While the British-born PAUL BETTANY (Bill Cox) is a recognized star overseas with well-received performances in film, on the London stage and on British television, American audiences first discovered him in A Knight's Tale, in which he played the comical role of Chaucer opposite Heath Ledger. For this performance he won the London Film Critics' Award for Best Supporting Actor, and was named one of Daily Variety's "Ten to Watchâ for 2001.
Classically trained at the Drama Centre in London, Bettany made his stage debut in a West End production of An Inspector Calls under the direction of Stephen Daldry (The Hours, Billy Elliot). He then spent a season with the Royal Shakespeare Company, performing in productions of Richard III, Romeo and Juliet and Julius Caesar before landing his first feature film role in Bent.
Bettany returned to the stage to appear in Love and Understanding at London's Bush Theatre. He later reprised that role at the Longwharf Theatre in Connecticut. The play led to more British television work, including Lynda La Plante's Killer Net and Coming Home, in which he starred with Peter O'Toole.
Bettany's appearance in the Royal Court Theatre productions of One More Wasted Year and Stranger's House preceded his second feature film role in David Leland's The Land Girls with Catherine McCormack and Rachel Weisz. He next appeared in the film After the Rain.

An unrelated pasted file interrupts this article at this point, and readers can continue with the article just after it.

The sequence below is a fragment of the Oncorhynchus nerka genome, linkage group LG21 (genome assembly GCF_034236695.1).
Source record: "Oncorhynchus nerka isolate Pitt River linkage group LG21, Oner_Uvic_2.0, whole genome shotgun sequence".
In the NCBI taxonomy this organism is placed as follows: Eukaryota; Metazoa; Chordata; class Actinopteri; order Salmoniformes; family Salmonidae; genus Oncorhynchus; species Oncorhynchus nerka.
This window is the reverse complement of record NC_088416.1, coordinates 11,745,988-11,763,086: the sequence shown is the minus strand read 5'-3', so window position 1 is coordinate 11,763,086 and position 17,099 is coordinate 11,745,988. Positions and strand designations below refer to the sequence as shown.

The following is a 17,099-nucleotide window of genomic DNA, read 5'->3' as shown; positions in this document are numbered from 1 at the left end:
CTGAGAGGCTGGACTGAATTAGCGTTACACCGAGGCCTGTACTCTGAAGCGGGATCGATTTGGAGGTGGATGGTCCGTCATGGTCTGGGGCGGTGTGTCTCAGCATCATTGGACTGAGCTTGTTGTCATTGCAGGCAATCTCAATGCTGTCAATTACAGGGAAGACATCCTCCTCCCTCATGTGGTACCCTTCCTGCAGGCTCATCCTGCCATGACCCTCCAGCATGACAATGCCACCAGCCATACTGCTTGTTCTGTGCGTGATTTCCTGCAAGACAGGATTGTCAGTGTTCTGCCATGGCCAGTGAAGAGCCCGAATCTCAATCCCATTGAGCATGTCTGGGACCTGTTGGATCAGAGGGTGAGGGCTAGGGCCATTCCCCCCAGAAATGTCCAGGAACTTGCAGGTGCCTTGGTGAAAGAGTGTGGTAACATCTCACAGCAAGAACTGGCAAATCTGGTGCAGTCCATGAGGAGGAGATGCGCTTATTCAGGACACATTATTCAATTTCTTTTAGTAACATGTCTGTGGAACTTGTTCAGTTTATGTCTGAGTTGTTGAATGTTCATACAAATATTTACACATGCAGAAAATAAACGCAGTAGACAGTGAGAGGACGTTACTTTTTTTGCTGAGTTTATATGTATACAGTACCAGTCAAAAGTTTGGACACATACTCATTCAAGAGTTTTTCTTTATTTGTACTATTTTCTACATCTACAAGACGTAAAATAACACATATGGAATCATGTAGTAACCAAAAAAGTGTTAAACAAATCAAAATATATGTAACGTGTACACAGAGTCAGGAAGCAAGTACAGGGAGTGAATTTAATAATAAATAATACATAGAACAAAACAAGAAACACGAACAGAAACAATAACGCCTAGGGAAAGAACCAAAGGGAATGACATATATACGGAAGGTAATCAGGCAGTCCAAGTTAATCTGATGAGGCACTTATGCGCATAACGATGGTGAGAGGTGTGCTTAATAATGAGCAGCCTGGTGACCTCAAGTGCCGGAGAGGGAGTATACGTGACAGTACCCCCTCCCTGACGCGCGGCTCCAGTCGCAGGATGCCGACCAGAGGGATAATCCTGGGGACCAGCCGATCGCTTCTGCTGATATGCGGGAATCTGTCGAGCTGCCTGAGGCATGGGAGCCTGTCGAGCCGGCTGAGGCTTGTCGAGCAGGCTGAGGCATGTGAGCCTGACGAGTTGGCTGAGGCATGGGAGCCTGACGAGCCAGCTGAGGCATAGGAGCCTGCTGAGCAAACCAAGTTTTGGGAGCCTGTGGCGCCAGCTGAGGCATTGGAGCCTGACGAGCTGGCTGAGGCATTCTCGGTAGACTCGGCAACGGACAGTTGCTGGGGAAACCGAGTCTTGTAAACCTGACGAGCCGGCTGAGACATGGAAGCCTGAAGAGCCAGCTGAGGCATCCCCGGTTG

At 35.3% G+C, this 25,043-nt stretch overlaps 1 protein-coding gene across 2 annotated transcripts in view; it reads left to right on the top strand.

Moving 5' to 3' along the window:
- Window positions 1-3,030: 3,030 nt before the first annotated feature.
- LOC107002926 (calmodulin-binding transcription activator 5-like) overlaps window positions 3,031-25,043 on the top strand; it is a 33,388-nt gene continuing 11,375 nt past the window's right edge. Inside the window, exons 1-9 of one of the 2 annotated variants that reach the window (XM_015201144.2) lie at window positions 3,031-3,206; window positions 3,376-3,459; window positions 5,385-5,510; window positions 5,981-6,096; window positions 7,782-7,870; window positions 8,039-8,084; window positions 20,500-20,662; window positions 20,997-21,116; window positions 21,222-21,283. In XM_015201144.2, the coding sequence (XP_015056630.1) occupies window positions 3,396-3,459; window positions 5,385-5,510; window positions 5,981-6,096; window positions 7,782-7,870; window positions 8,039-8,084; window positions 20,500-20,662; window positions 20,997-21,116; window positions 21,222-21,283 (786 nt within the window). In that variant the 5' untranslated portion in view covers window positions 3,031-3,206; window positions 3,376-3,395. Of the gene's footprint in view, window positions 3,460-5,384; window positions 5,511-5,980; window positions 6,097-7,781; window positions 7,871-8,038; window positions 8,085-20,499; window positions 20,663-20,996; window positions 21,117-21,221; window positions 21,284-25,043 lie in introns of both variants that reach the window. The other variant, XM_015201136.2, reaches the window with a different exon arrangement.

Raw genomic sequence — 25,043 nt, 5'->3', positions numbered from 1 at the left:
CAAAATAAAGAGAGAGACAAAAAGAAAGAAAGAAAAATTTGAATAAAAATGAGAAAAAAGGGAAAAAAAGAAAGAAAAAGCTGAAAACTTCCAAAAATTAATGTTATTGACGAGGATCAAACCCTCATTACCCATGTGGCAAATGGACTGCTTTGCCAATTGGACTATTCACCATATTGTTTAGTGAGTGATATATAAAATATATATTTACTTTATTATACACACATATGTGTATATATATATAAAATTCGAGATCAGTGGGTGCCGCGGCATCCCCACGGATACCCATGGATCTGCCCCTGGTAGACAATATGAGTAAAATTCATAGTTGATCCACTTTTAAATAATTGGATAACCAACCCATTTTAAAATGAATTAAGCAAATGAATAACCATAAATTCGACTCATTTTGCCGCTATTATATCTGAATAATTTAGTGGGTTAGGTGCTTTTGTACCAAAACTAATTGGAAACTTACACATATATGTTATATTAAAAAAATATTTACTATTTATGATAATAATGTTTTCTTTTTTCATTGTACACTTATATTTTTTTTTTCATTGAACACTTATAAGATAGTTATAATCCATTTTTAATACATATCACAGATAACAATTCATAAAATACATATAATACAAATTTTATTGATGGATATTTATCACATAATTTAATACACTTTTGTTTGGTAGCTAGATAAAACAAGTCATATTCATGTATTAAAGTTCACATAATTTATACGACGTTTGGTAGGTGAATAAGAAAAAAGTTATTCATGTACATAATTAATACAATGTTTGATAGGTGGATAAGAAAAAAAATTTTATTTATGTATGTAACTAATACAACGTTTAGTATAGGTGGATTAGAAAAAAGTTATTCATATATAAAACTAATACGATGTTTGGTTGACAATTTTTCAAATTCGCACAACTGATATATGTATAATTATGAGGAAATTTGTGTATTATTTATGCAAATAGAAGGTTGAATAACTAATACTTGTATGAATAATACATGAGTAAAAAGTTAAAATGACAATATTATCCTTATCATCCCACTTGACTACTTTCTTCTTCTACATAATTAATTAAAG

He then portrayed Steerforth in the TNT production of David Copperfield, directed by Peter Medak, opposite Sally Field and Michael Richards. More feature film roles followed, including Suicide Club with Jonathan Pryce and David Morrissey.
Bettany was nominated for a British Independent Film Award and a London Film Critics' Award for Best Newcomer in IFC's Gangster No.1, directed by Paul McGuigan, and starring Malcolm McDowell, David Thewlis and Saffron Burrows.
Bettany next starred as the imaginary roommate opposite Russell Crowe, Ed Harris and Jennifer Connelly in the Academy Award-winning A Beautiful Mind for director Ron Howard. His performance in the film won him the London Film Critics' Award for Best British Actor.
He went on to star in Master and Commander: The Far Side of the World, opposite Russell Crowe, for director Peter Weir. In this adaptation of Patrick O'Brian's novel, Bettany plays the ship's surgeon, Stephen Maturin, the first naturalist and best friend of Captain Jack Aubrey (Crowe). His performance won him the Evening Standard Award for Best British Actor, the London Film Critics' Award for Best Supporting Actor for both Master and Commander as well as The Heart of Me, and the Elle Style Award for Best Actor in Master and Commander and Dogville. His nominations include a BAFTA for Best Supporting Actor and a Broadcast Film Critics Association nomination for Best Supporting Actor in Master and Commander.
Bettany was last seen in the independent features The Heart of Me and The Reckoning. In The Heart of Me, Bettany stars opposite Helena Bonham Carter and Olivia Williams for director Thaddeus O'Sullivan in a story that centers on a married couple and a husband who has an affair with his wife's sister.
Bettany's recent films include director Lars Von Trier's dramatic thriller Dogville, in which he stars opposite Nicole Kidman and Stellan Skarsgard, and Wimbledon, in which he starred opposite Kirsten Dunst for director Richard Loncraine.
Most recently, Bettany finished shooting a starring role in the highly anticipated film adaptation of The Da Vinci Code, produced by Imagine Films and directed by Ron Howard, scheduled for release March 31, 2006.
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